In March 2015, Gonzalez pleaded guilty to two felonies: "entering or remaining in a restricted building or grounds while carrying a deadly weapon", and "assaulting a federal officer".[1] In May 2015, Gonzalez pleaded guilty to the counts of evading police and possessing a sawed-off shotgun in Virginia. He was sentenced to a 15-year suspended sentence and 10 years of supervision. On June 16, 2015 District Judge Rosemary M. Collyer sentenced him to a 17-month prison sentence to be followed by three years of probation. Collier also ordered Gonzalez to stay out of Washington, D.C., give the secret Service access to his medical records, and give up his firearms and weapons. She addressed Gonzalez directly, saying "No more guns, no more machetes, no more knives, no more tomahawks. Got it?" Gonzalez said "I would like to apologize. I am sorry for my actions. I never meant to harm anyone. I want to commit to maintain my treatment that started at the prison." Prosecutor Vincent Cohen, who had recommended 18 months in prison, stated "Mr. Gonzalez is now paying the price for his foolish decision to jump the fence and run inside the White House. The prison sentence imposed by the court should deter others from taking actions that needlessly put the First Family and White House employees at risk."[1]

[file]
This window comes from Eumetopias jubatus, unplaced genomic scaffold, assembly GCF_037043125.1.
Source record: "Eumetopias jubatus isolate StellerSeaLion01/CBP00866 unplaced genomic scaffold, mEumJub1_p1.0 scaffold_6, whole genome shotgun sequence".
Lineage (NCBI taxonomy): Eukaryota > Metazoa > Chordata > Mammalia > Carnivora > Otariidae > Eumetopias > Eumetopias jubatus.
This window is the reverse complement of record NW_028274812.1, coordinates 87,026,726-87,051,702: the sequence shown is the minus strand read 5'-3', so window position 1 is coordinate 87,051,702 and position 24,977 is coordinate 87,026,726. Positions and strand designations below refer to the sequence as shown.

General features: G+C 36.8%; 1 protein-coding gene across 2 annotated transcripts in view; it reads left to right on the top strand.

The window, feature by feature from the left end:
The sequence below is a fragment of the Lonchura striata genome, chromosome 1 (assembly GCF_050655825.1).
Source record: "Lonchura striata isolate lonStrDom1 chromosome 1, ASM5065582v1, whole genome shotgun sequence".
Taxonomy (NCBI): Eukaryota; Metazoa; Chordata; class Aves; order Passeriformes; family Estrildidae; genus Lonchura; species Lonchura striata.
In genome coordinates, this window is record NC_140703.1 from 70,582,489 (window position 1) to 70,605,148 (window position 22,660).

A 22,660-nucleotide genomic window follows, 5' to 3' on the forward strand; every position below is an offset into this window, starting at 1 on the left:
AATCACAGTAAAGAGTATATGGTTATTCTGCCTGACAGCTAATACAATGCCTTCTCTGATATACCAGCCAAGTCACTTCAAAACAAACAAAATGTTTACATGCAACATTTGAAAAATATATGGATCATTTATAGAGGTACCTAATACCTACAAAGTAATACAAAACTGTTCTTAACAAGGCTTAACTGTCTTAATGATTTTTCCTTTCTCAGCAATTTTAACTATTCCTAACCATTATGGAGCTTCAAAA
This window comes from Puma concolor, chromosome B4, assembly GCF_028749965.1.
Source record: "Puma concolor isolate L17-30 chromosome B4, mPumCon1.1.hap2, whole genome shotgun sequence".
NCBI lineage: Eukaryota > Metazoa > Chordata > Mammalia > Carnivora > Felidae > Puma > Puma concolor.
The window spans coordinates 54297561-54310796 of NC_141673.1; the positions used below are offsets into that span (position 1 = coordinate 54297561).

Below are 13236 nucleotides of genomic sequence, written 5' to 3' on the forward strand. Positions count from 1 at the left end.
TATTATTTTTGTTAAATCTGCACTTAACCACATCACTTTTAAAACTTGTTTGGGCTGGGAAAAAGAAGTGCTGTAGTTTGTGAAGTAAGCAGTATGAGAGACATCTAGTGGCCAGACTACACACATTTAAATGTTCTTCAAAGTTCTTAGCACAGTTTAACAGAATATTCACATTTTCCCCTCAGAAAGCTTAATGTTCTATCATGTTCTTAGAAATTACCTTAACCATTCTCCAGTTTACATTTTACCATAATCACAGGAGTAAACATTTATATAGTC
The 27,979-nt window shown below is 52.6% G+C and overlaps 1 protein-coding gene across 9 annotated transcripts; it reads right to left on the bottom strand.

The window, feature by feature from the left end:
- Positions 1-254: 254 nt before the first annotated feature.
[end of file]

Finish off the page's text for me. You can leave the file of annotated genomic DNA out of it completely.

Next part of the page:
See also

References

  1. 1.0 1.1 1.2 1.3 1.4 Hsu, Spencer S. (June 16, 2015). "White House fence-jumper sentenced to 17 months in prison". The Washington Post. Retrieved June 19, 2015. 
  2. 2.0 2.1 2.2 2.3 2.4 Montgomery, David; Fernandez, Manny (September 23, 2014). "Omar J. Gonzalez, Accused of White House Intrusion, Is Recalled as Good but Troubled Neighbor". The New York Times. Retrieved February 24, 2015. 
  3. 3.0 3.1 "White House Fence-Jumper Omar Gonzalez Had 800 Rounds of Ammunition, Authorities Say". NBC. September 22, 2014. Retrieved October 10, 2015. 
  4. 4.0 4.1 4.2 Gittens, Hasani (September 20, 2015). "Omar Gonzalez: Who Is the White House Fence Jumper?". NBC News. Retrieved October 9, 2015. 
  5. 5.0 5.1 Reeve, Richard (September 22, 2014). "Omar J. Gonzalez, accused White House fence-jumper, identified as Army veteran who served in Iraq". WJLA-TV. Retrieved March 8, 2015. 
  6. Chappell, Bill (21 September 2014). "Man Caught At White House Is An Army Veteran". NPR. Archived from the original on 5 November 2015. Retrieved October 10, 2015. 
  7. 7.0 7.1 7.2 7.3 "Pictured: Former vet with PTSD who charged into the White House with a knife in first of two security breaches in 24 hours". Daily Mail. September 22, 2014. Retrieved 9 October 2015. 
  8. 8.0 8.1 8.2 8.3 Date, Jack; Lloyd, Whitney; De Vogue, Ariane (September 22, 2014). "White House Fence Jumper Had 800 Rounds of Ammo in Car, Prosecutors Say". ABC News. Retrieved October 10, 2015. 
  9. 9.0 9.1 "Prosecutor sheds light on accused White House intruder's past". CBS News. September 22, 2014. Retrieved January 30, 2015. 
  10. 10.0 10.1 "Secret service agents interviewed White House intruder before breach". The Guardian. September 24, 2015. Archived from the original on 5 November 2015. Retrieved October 10, 2015.